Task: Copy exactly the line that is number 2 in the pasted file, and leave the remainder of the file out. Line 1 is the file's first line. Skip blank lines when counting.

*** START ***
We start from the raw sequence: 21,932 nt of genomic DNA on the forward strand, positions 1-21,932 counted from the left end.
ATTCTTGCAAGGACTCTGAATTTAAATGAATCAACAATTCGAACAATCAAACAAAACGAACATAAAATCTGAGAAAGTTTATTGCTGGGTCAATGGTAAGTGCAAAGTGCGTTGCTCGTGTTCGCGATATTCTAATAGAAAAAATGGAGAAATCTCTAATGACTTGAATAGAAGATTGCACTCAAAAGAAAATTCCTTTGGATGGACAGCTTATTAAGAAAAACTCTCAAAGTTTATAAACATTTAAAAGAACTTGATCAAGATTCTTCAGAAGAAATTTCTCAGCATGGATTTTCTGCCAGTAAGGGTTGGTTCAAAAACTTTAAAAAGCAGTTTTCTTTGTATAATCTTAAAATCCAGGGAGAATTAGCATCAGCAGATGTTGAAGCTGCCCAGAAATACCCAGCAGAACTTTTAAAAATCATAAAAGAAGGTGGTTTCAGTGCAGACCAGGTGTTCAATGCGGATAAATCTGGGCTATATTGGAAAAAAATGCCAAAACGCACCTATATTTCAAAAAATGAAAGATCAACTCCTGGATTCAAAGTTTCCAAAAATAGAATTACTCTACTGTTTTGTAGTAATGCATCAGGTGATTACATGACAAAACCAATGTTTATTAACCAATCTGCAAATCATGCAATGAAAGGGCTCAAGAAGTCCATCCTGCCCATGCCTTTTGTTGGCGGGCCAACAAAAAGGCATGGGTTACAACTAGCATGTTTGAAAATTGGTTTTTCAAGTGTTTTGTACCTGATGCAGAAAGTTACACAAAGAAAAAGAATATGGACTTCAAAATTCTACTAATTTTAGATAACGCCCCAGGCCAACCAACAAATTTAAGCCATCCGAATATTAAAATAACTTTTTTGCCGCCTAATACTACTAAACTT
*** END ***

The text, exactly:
ATTCTTGCAAGGACTCTGAATTTAAATGAATCAACAATTCGAACAATCAAACAAAACGAACATAAAATCTGAGAAAGTTTATTGCTGGGTCAATGGTAAGTGCAAAGTGCGTTGCTCGTGTTCGCGATATTCTAATAGAAAAAATGGAGAAATCTCTAATGACTTGAATAGAAGATTGCACTCAAAAGAAAATTCCTTTGGATGGACAGCTTATTAAGAAAAACTCTCAAAGTTTATAAACATTTAAAAGAACTTGATCAAGATTCTTCAGAAGAAATTTCTCAGCATGGATTTTCTGCCAGTAAGGGTTGGTTCAAAAACTTTAAAAAGCAGTTTTCTTTGTATAATCTTAAAATCCAGGGAGAATTAGCATCAGCAGATGTTGAAGCTGCCCAGAAATACCCAGCAGAACTTTTAAAAATCATAAAAGAAGGTGGTTTCAGTGCAGACCAGGTGTTCAATGCGGATAAATCTGGGCTATATTGGAAAAAAATGCCAAAACGCACCTATATTTCAAAAAATGAAAGATCAACTCCTGGATTCAAAGTTTCCAAAAATAGAATTACTCTACTGTTTTGTAGTAATGCATCAGGTGATTACATGACAAAACCAATGTTTATTAACCAATCTGCAAATCATGCAATGAAAGGGCTCAAGAAGTCCATCCTGCCCATGCCTTTTGTTGGCGGGCCAACAAAAAGGCATGGGTTACAACTAGCATGTTTGAAAATTGGTTTTTCAAGTGTTTTGTACCTGATGCAGAAAGTTACACAAAGAAAAAGAATATGGACTTCAAAATTCTACTAATTTTAGATAACGCCCCAGGCCAACCAACAAATTTAAGCCATCCGAATATTAAAATAACTTTTTTGCCGCCTAATACTACTAAACTT